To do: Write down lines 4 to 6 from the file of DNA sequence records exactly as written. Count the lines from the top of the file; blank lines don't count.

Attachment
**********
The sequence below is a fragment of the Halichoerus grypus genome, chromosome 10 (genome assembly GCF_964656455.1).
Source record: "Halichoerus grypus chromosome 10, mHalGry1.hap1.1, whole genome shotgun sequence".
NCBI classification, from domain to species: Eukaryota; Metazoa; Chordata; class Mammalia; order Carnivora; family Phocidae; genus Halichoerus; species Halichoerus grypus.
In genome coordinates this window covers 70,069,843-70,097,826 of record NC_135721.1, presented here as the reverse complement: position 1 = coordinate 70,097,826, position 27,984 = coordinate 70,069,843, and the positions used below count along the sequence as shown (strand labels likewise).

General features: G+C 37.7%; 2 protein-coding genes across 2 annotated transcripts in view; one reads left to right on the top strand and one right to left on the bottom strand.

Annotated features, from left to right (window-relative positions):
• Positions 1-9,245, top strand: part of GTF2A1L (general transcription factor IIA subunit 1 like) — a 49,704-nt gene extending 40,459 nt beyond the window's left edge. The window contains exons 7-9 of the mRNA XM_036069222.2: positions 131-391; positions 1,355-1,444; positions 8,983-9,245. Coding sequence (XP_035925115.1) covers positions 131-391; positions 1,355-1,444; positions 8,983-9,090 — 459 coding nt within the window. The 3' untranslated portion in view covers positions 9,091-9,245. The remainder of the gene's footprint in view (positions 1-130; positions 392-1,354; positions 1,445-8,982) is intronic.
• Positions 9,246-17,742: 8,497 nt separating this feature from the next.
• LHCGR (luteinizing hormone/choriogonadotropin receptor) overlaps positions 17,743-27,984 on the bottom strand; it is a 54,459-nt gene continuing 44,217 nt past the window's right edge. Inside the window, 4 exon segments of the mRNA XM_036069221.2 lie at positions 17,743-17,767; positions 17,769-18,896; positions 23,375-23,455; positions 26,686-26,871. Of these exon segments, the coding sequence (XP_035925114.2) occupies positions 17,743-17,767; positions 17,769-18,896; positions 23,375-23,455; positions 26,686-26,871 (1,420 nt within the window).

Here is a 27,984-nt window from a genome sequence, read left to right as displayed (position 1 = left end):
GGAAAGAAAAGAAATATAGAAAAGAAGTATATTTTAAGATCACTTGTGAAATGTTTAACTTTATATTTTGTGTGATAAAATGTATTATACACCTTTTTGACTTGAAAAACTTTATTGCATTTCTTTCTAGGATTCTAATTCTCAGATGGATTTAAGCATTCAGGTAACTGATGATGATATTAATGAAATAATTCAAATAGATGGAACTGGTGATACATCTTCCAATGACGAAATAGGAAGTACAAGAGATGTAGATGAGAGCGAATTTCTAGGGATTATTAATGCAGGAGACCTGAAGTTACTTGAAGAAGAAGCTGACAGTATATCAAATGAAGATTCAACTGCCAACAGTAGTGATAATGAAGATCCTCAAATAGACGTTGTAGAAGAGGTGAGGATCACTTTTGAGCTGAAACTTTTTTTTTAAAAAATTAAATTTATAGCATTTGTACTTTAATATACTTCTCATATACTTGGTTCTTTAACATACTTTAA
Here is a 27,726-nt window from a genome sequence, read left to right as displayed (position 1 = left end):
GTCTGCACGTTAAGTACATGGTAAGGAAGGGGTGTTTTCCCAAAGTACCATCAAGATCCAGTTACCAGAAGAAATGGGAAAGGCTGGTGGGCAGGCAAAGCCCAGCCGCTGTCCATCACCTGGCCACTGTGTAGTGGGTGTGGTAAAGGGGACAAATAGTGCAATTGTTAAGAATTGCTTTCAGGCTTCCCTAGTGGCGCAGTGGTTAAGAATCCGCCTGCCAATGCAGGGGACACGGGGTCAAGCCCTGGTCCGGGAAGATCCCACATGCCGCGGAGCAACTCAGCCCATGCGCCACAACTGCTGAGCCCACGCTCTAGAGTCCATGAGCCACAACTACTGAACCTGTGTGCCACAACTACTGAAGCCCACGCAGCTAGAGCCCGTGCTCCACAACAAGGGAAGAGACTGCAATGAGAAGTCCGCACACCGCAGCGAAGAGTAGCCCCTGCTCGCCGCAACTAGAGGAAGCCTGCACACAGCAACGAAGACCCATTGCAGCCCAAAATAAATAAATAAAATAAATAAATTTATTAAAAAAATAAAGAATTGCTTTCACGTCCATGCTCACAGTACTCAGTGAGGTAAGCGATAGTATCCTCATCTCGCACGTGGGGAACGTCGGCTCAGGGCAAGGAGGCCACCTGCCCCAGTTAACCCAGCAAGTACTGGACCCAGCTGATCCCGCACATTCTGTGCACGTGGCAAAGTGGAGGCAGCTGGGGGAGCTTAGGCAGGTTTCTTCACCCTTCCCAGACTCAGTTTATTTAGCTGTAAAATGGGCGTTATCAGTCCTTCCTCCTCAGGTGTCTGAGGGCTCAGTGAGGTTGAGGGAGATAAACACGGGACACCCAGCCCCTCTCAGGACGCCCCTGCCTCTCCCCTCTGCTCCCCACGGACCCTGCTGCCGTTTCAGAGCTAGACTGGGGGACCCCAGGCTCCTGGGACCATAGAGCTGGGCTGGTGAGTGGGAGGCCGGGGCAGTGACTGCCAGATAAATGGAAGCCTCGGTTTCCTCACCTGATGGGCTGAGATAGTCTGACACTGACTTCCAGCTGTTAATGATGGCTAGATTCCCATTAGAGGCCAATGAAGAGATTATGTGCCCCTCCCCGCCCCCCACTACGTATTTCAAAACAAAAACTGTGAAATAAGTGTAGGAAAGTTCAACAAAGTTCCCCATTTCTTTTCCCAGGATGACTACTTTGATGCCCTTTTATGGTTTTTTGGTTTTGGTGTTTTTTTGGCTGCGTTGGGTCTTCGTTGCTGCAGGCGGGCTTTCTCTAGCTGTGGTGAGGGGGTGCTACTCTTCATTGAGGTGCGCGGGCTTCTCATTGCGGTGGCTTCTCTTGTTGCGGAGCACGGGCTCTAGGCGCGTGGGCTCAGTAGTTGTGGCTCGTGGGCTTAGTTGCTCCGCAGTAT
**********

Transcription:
In genome coordinates this window covers 70,069,843-70,097,826 of record NC_135721.1, presented here as the reverse complement: position 1 = coordinate 70,097,826, position 27,984 = coordinate 70,069,843, and the positions used below count along the sequence as shown (strand labels likewise).

General features: G+C 37.7%; 2 protein-coding genes across 2 annotated transcripts in view; one reads left to right on the top strand and one right to left on the bottom strand.

Annotated features, from left to right (window-relative positions):